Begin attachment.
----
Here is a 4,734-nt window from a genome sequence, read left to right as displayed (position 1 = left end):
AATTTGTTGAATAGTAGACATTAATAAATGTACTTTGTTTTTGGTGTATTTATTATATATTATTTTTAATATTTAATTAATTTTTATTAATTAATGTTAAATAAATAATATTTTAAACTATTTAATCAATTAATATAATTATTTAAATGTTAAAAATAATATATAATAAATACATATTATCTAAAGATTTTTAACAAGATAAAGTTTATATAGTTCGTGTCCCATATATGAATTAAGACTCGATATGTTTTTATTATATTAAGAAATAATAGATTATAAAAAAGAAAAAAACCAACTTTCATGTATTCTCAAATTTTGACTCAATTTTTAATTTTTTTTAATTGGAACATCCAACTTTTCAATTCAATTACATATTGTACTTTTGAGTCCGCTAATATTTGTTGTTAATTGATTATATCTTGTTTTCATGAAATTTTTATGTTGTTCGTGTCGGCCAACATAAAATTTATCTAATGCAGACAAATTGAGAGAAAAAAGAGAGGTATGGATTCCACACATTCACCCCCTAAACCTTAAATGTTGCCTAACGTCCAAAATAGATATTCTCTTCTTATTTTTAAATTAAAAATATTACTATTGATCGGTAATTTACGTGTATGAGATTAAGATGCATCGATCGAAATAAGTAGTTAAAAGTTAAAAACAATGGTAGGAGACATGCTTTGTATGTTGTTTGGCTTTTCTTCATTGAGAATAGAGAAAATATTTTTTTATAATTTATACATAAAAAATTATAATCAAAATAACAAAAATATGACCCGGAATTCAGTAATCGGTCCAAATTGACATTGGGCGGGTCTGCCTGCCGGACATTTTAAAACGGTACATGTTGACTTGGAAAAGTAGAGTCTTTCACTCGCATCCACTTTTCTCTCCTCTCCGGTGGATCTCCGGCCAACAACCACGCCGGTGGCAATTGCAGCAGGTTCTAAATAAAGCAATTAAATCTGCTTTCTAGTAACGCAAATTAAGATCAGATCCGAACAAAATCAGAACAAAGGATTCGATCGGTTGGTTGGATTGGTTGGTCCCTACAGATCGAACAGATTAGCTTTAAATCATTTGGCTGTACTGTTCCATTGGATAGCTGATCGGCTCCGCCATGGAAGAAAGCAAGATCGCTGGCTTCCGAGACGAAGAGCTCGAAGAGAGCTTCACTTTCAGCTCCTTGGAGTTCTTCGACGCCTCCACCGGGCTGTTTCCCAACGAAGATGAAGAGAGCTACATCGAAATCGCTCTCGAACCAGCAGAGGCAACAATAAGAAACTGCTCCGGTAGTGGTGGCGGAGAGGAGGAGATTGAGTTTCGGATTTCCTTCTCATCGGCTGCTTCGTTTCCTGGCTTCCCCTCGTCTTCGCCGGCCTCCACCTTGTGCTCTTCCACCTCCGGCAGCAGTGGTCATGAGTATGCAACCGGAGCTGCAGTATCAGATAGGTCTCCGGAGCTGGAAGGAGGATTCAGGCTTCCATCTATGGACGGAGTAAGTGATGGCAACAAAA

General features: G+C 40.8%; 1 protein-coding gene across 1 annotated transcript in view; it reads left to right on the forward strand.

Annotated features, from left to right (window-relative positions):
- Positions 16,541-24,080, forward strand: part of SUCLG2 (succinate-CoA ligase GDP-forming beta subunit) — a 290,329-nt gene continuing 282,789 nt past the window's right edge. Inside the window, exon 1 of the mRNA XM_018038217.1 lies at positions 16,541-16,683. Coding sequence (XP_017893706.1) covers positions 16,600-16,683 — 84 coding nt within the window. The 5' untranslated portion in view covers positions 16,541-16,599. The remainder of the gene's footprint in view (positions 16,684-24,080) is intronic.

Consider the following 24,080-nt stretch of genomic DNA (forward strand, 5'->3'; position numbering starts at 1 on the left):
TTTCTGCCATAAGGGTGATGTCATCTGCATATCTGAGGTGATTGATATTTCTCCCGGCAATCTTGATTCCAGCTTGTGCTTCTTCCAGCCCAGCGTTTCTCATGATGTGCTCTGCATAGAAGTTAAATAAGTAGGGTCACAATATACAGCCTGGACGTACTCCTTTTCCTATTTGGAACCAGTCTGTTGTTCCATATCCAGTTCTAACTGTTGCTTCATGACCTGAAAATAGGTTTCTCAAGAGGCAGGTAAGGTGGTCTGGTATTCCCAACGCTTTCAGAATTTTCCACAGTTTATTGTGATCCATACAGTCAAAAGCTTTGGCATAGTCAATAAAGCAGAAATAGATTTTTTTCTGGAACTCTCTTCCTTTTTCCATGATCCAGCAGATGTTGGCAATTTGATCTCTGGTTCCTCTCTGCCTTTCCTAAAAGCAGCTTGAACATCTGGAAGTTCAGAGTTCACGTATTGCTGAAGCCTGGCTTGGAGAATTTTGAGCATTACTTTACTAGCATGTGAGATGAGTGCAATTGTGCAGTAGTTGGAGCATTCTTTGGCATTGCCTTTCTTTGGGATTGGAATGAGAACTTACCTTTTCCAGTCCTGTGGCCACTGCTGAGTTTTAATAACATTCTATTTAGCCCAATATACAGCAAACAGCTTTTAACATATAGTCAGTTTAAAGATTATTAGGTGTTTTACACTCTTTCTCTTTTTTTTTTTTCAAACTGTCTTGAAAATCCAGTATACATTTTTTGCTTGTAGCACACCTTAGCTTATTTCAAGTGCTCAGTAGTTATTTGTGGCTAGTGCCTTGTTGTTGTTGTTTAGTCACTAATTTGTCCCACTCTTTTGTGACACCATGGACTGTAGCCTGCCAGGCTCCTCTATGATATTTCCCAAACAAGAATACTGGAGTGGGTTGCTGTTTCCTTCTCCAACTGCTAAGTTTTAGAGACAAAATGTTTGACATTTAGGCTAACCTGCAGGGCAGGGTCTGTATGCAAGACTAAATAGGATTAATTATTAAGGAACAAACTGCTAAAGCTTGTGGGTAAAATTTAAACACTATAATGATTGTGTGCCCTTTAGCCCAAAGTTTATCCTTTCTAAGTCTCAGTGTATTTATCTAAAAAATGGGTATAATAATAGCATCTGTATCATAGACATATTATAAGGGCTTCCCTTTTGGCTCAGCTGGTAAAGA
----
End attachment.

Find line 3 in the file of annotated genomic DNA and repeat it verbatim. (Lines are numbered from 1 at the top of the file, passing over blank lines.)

General features: G+C 40.8%; 1 protein-coding gene across 1 annotated transcript in view; it reads left to right on the forward strand.